Definitely the carving. It’s so therapeutic, I get entirely lost in it and lose all track of time. That is until I get close the end and decide that my leisurely stroll needs to instantly ascend into an all-out sprint as it absolutely must be completed immediately (patience is a virtue I am yet to acquire).

I’m also rather partial to a good old peal and reveal.

How do you print? Do you have access to a studio or are you a home printmaker?

I’m all about the elbow grease. My studio is one half of my kitchen table (my interpretation of the word half might be slightly, technically inaccurate) and every print is brought to life with a trusty wooden spoon. I would absolutely love to have a dedicated studio space to spread my mess all over instead of (as well as…?) commandeering every square inch of free space in the kitchen and spare bedroom for drying, storage, and being generally disorganised and messy.

Gannet fish seabird art Stellabox Designs linocut printmaking interview

Every day feels like a school day when you're a printmaker and failure is not talked about too much online... what would you say is the most challenging part of printmaking?

Time is my biggest challenge at the moment. I’m in the middle of completing a Master’s degree in GIS (which is basically the management and analysis of spatial data). I’ve been out of education for 10 years and my academic background is in English Literature which, as the name suggests, isn’t remotely science, computer, or geography based so the learning curve has been gargantuan and at times has felt insurmountable. All my time and energy is consumed by the beast that is GIS, leaving very little opportunity for lino printing and general life. I’ve made multiple well intended attempts at achieving a better balance between studying and creating art, but unfortunately the beast generally triumphs. I have managed to make a couple of prints during this period, however, collages have been my saving grace. Thanks to the influence of the incredible wood engraver Molly Lemon, I make original print collages using misprints, test prints, monoprints etc. They’re a quick, no pressure creative outlet that is helping to keep me sane.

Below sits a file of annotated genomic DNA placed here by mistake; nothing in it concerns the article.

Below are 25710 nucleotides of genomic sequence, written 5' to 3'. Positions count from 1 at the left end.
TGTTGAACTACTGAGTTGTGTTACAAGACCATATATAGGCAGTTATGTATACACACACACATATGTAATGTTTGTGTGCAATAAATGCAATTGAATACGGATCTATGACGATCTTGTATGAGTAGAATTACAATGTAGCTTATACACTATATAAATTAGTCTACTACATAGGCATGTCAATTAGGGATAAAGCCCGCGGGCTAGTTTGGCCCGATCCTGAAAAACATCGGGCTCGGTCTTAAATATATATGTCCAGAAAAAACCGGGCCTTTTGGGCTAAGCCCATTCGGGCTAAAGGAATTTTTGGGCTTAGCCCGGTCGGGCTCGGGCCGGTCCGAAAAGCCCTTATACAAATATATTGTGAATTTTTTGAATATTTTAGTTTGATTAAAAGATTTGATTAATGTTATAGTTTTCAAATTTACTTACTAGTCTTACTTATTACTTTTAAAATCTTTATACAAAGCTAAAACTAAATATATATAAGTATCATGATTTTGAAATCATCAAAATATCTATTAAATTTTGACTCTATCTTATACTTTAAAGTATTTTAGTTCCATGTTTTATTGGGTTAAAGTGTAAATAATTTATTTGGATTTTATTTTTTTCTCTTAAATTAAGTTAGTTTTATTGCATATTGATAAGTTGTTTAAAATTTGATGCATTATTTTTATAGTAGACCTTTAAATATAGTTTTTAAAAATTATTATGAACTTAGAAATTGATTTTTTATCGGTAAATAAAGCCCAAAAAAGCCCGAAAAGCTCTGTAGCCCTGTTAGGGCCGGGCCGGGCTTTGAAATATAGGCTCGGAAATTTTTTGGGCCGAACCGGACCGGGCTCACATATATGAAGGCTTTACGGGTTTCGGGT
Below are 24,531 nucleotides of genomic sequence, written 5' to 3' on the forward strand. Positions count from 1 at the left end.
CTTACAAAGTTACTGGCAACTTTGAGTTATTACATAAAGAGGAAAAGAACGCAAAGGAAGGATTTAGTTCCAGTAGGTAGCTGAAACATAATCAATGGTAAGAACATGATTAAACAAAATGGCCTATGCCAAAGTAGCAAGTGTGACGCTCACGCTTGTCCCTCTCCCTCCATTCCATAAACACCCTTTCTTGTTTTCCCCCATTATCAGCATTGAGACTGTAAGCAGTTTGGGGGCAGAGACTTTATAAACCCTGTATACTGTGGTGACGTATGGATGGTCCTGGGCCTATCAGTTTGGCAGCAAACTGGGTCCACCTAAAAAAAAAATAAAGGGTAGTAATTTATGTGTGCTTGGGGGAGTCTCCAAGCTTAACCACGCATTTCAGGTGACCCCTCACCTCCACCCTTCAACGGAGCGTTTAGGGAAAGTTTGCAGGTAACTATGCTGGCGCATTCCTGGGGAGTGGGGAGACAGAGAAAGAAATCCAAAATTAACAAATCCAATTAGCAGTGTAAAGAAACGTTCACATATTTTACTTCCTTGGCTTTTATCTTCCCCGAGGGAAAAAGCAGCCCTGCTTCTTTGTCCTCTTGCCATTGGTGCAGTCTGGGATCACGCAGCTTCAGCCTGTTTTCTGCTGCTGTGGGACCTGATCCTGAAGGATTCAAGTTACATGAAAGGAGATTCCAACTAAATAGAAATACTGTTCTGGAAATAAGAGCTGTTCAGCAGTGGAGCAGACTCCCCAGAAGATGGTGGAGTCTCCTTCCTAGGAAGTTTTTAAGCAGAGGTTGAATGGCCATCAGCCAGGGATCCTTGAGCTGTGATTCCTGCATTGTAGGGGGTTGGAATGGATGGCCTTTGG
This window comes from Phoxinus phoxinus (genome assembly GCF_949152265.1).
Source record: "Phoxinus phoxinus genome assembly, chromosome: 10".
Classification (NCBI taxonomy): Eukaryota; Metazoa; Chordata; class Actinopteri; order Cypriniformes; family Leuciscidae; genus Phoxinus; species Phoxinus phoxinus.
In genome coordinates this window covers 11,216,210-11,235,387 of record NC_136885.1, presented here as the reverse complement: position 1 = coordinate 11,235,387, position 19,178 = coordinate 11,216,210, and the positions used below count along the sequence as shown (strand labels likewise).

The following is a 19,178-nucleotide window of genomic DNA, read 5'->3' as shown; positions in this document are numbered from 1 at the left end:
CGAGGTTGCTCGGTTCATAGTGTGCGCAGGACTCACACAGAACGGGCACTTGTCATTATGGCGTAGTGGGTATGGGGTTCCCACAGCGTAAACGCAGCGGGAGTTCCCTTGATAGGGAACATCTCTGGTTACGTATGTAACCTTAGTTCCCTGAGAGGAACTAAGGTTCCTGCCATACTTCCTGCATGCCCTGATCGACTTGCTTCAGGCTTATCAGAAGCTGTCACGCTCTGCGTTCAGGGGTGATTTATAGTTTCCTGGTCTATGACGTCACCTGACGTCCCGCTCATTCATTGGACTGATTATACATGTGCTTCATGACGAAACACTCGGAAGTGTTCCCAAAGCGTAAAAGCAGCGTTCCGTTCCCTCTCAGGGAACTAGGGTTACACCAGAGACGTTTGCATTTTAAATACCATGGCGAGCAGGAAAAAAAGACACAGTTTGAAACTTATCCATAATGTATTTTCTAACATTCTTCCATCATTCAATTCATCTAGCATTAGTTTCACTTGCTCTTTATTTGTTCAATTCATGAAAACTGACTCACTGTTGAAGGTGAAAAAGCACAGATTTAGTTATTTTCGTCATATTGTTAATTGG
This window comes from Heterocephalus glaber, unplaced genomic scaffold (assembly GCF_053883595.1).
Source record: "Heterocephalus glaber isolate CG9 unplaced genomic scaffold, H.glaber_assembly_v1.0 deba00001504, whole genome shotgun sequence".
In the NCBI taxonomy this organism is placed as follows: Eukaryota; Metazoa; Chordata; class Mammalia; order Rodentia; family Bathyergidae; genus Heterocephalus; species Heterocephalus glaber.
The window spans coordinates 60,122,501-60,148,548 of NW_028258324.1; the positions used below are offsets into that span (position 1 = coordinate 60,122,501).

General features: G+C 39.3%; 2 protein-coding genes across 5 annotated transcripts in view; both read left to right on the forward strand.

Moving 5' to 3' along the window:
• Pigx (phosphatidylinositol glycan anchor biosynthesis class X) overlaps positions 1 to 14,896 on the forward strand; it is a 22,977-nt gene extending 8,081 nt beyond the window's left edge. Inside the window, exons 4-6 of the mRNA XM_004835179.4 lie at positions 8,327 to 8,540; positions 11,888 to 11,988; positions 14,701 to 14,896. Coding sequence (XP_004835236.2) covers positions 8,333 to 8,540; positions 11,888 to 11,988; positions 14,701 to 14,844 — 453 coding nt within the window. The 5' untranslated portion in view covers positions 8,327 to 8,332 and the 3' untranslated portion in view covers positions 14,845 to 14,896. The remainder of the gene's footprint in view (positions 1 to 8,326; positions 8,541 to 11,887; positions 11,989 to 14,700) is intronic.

Previously – when university wasn’t consuming my time, energy, soul, and sanity – my biggest challenge was creative block. I went through long periods where I wanted to make all the animals, but also none of the animals. I would spend ages deciding which animal to carve, get tonnes of references and sit down to carve before realising I’d made a terrible choice and didn’t want to do that animal after all. This process would begin again ad nauseum and absolutely nothing got carved. Collaging was my saving grace in these moment too. Sometimes swapping mediums is exactly what is needed to marinate my brain with creative juices.

Deep ocean art light Stellabox Designs linocut printmaking interview

What is your next big printmaking challenge? Do you have a plan for the next 12 months or do you take each day as it comes?

As per the above answer, I am absolutely taking each day as it comes at the moment. I’d like to try tackling a reduction block again, they intimidate me a little so I avoid them. However, they’d be the perfect thing to try whilst I’m pressed for time as by their very nature, I can only do a little bit of them at a time. I have two different reduction blocks planned with the initial stages carved out, a printing jig made, and the paper torn with ternes burton tabs applied. Everything has been ready for longer than I’d care to admit, so it is really time to bite the bullet and get on with it. Who knows, I may even start them this lifetime.

Where can people find out more about you and your prints?

My Instagram is @jdo_prints, my much-neglected website is: and if you’re lucky enough to find yourself in Sligo you can also find me at the Weir Gallery and Made in Sligo (inside Lyons Department Store).

Sheep field countryside Irish art Stellabox Designs linocut printmaking interview